In Pennsylvania what are the Grounds for Divorce?

Pennsylvania has both “fault” grounds for divorce and “no fault” grounds for divorce.  In either case, the spouse initiating the divorce must file a complaint, suing the other spouse, to commence the action.  In a “no fault” divorce, the law does not require blame or alleged misconduct on either party, but does require that the marriage be “irretrievably broken”.

There are two types of “no fault” divorce.  In one, the law requires a ninety day waiting period after the divorce complaint is filed, and requires that each party file an affidavit acknowledging and agreeing that the marriage is irretrievably broken and consenting to the divorce.

If both parties do not consent and file the mandated affidavit, the party wishing to proceed may still obtain a no fault divorce but only by following a procedure demonstrating that the parties have lived separate and apart for at least two years and by alleging that the marriage is irretrievably broken.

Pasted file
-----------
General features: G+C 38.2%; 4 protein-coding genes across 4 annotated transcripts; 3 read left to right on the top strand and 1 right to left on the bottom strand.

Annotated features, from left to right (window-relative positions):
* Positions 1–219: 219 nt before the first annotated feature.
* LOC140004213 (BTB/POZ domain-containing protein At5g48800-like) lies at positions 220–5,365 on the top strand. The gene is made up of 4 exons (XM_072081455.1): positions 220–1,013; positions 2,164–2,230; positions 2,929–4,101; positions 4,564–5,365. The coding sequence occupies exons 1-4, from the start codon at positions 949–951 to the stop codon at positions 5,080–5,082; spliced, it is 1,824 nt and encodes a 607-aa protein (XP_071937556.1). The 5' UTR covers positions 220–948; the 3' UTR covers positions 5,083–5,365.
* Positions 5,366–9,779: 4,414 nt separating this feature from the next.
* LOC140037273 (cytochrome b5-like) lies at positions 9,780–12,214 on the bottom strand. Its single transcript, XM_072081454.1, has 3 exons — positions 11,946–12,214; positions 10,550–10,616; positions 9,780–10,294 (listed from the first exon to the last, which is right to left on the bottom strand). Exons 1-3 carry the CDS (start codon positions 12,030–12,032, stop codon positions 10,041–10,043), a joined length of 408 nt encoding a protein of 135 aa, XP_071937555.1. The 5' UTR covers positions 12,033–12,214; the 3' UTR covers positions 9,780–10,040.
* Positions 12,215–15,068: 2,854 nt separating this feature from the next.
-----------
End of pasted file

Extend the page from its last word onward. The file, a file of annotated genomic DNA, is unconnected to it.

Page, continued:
In the majority of cases, a “no fault” divorce will be made quicker and less expensive.  But in some cases, for example where a divorce is desired more quickly and the cooperation of the other spouse cannot be obtained, a “fault” divorce may be required or more desirable.

In a “fault” divorce, it is required that a ground for divorce expressly set forth in the law be alleged and proven.  The grounds for divorce are delineated at 23 Pa. C.S.A. 3301.  The “fault” grounds for divorce are: adultery; abandonment without cause for at least one year period; cruelty or barbarous treatment, including domestic violence; bigamy; conviction of a crime and imprisonment for two or more years; or public indignities or humiliation in such a way that makes life burdensome or unbearable.

While not asserting misconduct or fault on your spouse’s part, a divorce may be granted where a party is determined to be insane or suffering from a mental disorder and has been confined to a mental institution for at least eighteen months prior to filing and there must be a reasonable belief that the institutionalization will continue for at least eighteen months after filing.

A party asserting a “fault” divorce must be an innocent and injured spouse.

Although Pennsylvania Courts do not consider fault in making equitable distribution of assets or liabilities, the Court may consider martial misconduct in alimony determinations.